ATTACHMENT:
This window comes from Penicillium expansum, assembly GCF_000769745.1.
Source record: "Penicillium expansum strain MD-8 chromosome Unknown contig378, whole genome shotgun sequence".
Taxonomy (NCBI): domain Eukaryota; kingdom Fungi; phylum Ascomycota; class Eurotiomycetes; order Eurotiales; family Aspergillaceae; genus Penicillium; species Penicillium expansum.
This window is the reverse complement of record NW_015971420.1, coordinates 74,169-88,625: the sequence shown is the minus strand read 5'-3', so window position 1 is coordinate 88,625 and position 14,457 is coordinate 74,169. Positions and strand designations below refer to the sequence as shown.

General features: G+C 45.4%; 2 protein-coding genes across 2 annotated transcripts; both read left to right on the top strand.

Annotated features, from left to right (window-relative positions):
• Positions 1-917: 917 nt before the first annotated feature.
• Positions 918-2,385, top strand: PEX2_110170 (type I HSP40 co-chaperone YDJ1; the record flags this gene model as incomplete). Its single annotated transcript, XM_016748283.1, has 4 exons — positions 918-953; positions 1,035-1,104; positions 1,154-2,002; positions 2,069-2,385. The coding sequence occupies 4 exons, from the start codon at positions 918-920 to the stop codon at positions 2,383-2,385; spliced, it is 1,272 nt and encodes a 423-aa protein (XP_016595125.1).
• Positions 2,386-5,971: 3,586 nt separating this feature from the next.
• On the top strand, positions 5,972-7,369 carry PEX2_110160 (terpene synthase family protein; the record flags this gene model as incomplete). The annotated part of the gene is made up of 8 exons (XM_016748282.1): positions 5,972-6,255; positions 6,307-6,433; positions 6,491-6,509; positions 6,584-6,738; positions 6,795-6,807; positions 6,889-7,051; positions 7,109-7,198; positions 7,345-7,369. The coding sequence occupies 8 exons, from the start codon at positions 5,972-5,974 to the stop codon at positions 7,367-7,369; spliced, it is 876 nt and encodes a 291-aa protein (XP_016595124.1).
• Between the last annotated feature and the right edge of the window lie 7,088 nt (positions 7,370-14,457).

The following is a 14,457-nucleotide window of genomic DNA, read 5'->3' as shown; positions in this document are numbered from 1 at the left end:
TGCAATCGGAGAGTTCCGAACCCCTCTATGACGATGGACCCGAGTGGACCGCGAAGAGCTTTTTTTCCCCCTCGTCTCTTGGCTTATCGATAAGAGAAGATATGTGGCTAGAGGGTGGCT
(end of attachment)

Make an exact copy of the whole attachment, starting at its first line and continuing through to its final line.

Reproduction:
This window comes from Penicillium expansum, assembly GCF_000769745.1.
Source record: "Penicillium expansum strain MD-8 chromosome Unknown contig378, whole genome shotgun sequence".
Taxonomy (NCBI): domain Eukaryota; kingdom Fungi; phylum Ascomycota; class Eurotiomycetes; order Eurotiales; family Aspergillaceae; genus Penicillium; species Penicillium expansum.
This window is the reverse complement of record NW_015971420.1, coordinates 74,169-88,625: the sequence shown is the minus strand read 5'-3', so window position 1 is coordinate 88,625 and position 14,457 is coordinate 74,169. Positions and strand designations below refer to the sequence as shown.

General features: G+C 45.4%; 2 protein-coding genes across 2 annotated transcripts; both read left to right on the top strand.

Annotated features, from left to right (window-relative positions):
• Positions 1-917: 917 nt before the first annotated feature.
• Positions 918-2,385, top strand: PEX2_110170 (type I HSP40 co-chaperone YDJ1; the record flags this gene model as incomplete). Its single annotated transcript, XM_016748283.1, has 4 exons — positions 918-953; positions 1,035-1,104; positions 1,154-2,002; positions 2,069-2,385. The coding sequence occupies 4 exons, from the start codon at positions 918-920 to the stop codon at positions 2,383-2,385; spliced, it is 1,272 nt and encodes a 423-aa protein (XP_016595125.1).
• Positions 2,386-5,971: 3,586 nt separating this feature from the next.
• On the top strand, positions 5,972-7,369 carry PEX2_110160 (terpene synthase family protein; the record flags this gene model as incomplete). The annotated part of the gene is made up of 8 exons (XM_016748282.1): positions 5,972-6,255; positions 6,307-6,433; positions 6,491-6,509; positions 6,584-6,738; positions 6,795-6,807; positions 6,889-7,051; positions 7,109-7,198; positions 7,345-7,369. The coding sequence occupies 8 exons, from the start codon at positions 5,972-5,974 to the stop codon at positions 7,367-7,369; spliced, it is 876 nt and encodes a 291-aa protein (XP_016595124.1).
• Between the last annotated feature and the right edge of the window lie 7,088 nt (positions 7,370-14,457).

The following is a 14,457-nucleotide window of genomic DNA, read 5'->3' as shown; positions in this document are numbered from 1 at the left end:
TGCAATCGGAGAGTTCCGAACCCCTCTATGACGATGGACCCGAGTGGACCGCGAAGAGCTTTTTTTCCCCCTCGTCTCTTGGCTTATCGATAAGAGAAGATATGTGGCTAGAGGGTGGCT